Mental health in children: Is your school fostering a sense of wellbeing and promoting good mental health in children?

What strategies have been used at the British School in the Netherlands to successfully tackle the mental health issues faced by their pupils at the school?

The British School in the Netherlands

The British School in the Netherlands

In the last two years at the Junior School Leidschenveen campus at the British School in The Netherlands, we have started a deliberate drive to shift attitudes and prioritise mental health and wellbeing. We have challenged ourselves to make it ‘as easy for children in our school to request mental health support, as it is to ask for a plaster for a cut knee’.

Positive self-esteem is crucial

Our aim has been to ensure that mental health and wellbeing awareness and strategies become integral within the school day, rather than bolt-on activities. We began to achieve this by changing the timetable to ensure a calm start, middle and end to each day, which has given teachers more flexibility to manage the pace of the day and prioritise talking to students about their daily lives, alongside teaching lessons. We have also focused on positive self-esteem by developing a stronger sense of community through student leadership and opportunities to feel pride in being a role model for others. This includes a Responsible Citizen Award, created to encourage feelings of self-worth in doing things for others in the community.We’ve appointed a Curriculum Leader for Mental Health and Wellbeing – to raise the status as an important area amongst core subjects. We’ve also introduced fun initiatives like the ‘Daily K’ (kilometre), which has so many benefits and a high impact in term of enabling children to refocus between lessons.

Hot Chocolate Breathing

These changes have made it possible to focus on wellbeing and mental health within the classroom. Students are taught specific tools and strategies for managing their mental health. Sessions have included learning to identify and name emotions; understanding the impact of positive self-talk; using a variety of breathing techniques (including Hot Chocolate Breathing, which has been particularly popular!) and choosing what works well for each individual; recognising how your body feels physically if you are struggling; and identifying which ‘Brain Break’ works best for individuals and specific situations.School search and education advice - connect with our in-country experts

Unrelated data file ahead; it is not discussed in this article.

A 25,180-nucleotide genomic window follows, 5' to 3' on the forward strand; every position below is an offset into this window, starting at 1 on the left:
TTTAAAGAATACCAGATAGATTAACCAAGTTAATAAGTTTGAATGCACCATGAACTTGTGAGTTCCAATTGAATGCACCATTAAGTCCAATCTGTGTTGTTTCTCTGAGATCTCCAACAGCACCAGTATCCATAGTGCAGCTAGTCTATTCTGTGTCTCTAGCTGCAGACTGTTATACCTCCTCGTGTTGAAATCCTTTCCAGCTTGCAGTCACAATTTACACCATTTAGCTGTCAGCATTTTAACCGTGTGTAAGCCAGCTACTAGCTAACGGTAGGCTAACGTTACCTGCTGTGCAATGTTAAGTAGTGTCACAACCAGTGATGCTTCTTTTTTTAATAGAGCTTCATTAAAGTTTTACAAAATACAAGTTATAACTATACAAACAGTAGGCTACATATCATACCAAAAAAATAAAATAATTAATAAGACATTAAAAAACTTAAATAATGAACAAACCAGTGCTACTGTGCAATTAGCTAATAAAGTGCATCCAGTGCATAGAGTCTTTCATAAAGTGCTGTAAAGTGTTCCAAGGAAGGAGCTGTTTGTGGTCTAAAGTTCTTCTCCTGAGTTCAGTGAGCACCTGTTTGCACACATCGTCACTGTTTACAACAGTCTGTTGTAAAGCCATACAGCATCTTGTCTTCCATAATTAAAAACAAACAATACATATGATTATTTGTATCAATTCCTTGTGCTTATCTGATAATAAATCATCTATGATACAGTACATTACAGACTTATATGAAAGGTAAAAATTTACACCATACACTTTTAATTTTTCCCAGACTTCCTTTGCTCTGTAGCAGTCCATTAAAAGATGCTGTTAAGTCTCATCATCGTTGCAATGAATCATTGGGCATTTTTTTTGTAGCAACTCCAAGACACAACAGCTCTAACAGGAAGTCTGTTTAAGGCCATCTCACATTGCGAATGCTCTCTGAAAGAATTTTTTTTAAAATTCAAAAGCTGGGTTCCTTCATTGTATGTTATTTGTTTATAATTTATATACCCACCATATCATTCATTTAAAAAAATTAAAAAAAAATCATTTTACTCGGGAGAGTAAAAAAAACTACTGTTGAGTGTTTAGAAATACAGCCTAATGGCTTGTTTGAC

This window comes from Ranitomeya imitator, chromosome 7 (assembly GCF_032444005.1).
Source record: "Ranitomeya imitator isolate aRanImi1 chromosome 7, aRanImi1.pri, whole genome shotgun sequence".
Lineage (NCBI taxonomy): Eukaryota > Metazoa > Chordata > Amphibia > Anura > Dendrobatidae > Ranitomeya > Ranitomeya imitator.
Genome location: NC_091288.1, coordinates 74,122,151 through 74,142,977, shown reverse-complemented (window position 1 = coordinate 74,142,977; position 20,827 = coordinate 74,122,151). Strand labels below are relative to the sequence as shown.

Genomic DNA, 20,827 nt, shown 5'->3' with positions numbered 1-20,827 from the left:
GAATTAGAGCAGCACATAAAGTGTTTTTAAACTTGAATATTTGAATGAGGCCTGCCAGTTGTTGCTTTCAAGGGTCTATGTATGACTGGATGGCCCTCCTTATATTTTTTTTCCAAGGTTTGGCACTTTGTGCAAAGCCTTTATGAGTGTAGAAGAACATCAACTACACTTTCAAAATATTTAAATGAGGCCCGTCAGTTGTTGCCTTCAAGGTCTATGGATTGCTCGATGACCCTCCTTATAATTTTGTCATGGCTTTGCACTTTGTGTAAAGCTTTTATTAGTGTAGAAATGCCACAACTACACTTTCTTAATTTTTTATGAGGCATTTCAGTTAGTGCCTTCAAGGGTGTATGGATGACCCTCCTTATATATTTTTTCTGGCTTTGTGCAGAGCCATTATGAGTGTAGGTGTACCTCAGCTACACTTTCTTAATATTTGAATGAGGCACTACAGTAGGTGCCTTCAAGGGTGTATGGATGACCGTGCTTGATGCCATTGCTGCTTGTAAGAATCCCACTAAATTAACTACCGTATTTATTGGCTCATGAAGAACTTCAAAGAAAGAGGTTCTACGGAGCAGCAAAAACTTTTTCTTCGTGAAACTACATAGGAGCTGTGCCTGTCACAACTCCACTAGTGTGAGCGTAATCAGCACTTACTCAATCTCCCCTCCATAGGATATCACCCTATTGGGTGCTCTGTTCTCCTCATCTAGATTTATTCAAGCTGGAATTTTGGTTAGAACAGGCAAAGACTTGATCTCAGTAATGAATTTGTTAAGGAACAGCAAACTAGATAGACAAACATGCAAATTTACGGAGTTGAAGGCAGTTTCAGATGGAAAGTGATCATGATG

Spreading the love

Having learnt a great deal, and seen their positive impact, we have begun to share these strategies across the school. The creation of a ‘Wellbeing Team’ was vital to support this process. We held meetings with staff and parents to share our work. ‘Calm Corners’, which provide a calm and safe space for children, have begun to pop up all over the school; and it’s a delight to hear teachers, parents and students share the strategies they are using.

Investing in the future

This is just the beginning of a long journey. Next year all of our classes will have a Calm Corner; each phase will teach wellbeing tools; and two year groups will follow a Wellbeing Programme, including on areas such as managing emotions or coping with change (e.g. being ‘Third Culture’ children, or transition) – and students will be taught to coach one another on their wellbeing goals.It’s crucial to underline that prioritising wellbeing is not ‘a waste of valuable curriculum time’. Students who develop these skills are more able to learn and to cope with the challenges they face. Even more importantly, they are learning life skills that will help them throughout their lives. As adults, one in four of them will face mental illness. Yet every single one of them has mental health. We, as educators, have a responsibility to teach them how to take care of it.   Karren van Zoest, is Headteacher of the Junior School Leidschenveen and Rhiannon Phillips-Bianco is a class teacher and the school’s Mental Health and Wellbeing Curriculum Leader at the British School in the Netherlands
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